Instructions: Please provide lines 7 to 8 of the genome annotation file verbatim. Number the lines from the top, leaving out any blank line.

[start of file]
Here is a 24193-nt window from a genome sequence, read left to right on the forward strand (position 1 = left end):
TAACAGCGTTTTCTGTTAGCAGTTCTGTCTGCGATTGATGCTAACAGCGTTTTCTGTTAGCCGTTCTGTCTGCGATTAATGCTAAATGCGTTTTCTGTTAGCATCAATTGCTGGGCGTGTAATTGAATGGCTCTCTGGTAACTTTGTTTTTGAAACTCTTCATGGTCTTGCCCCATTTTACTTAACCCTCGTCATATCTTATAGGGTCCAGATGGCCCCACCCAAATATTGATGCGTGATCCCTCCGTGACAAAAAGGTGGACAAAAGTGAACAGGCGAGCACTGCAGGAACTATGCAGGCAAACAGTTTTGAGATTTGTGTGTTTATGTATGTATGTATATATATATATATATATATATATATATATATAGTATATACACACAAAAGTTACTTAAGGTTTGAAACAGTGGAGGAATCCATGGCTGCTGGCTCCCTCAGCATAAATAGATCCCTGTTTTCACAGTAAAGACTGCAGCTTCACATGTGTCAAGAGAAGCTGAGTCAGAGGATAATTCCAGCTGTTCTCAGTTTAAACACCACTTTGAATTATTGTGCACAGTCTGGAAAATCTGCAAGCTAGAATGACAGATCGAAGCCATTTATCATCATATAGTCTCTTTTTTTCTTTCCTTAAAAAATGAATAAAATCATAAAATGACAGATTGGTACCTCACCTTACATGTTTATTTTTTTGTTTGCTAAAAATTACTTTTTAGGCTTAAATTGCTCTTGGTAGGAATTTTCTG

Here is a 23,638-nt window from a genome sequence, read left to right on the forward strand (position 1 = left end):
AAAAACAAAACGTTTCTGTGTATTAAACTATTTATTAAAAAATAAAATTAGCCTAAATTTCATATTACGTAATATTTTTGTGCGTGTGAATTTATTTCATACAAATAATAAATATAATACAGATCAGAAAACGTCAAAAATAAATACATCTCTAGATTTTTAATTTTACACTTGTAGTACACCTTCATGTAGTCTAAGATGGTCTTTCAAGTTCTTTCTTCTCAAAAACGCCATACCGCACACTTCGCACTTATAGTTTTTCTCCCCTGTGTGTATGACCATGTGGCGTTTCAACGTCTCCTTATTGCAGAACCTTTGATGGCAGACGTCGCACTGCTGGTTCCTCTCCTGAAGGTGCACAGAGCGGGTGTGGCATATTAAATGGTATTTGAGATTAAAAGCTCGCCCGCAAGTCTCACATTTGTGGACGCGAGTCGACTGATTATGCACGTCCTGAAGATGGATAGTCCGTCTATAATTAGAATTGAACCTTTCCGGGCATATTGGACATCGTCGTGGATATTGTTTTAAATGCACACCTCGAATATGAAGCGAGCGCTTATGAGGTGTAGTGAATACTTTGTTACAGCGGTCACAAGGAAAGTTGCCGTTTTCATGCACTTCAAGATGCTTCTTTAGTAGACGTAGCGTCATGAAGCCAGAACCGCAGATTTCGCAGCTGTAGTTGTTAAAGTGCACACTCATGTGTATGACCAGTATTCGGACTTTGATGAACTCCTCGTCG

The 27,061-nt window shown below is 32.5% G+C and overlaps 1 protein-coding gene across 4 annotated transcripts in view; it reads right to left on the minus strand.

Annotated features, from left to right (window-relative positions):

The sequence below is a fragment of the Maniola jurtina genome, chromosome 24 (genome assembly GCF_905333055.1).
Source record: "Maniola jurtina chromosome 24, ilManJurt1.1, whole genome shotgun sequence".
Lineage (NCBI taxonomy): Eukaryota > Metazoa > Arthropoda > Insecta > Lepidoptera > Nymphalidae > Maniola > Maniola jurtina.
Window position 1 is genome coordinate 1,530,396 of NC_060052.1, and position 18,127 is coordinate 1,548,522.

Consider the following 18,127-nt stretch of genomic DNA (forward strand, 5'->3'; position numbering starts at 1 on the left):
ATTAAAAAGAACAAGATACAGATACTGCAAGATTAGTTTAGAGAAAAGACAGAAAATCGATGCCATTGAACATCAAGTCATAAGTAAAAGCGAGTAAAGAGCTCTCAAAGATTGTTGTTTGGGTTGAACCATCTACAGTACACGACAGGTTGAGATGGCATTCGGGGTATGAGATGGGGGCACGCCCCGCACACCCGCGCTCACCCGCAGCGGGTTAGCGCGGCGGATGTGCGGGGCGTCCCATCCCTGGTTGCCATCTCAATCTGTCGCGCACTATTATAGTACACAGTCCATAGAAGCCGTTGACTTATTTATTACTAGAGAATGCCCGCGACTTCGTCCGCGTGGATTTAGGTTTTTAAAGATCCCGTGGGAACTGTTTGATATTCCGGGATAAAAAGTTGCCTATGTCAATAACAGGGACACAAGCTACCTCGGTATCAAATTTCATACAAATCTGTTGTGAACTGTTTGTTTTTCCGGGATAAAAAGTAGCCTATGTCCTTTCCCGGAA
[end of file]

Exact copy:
The sequence below is a fragment of the Maniola jurtina genome, chromosome 24 (genome assembly GCF_905333055.1).
Source record: "Maniola jurtina chromosome 24, ilManJurt1.1, whole genome shotgun sequence".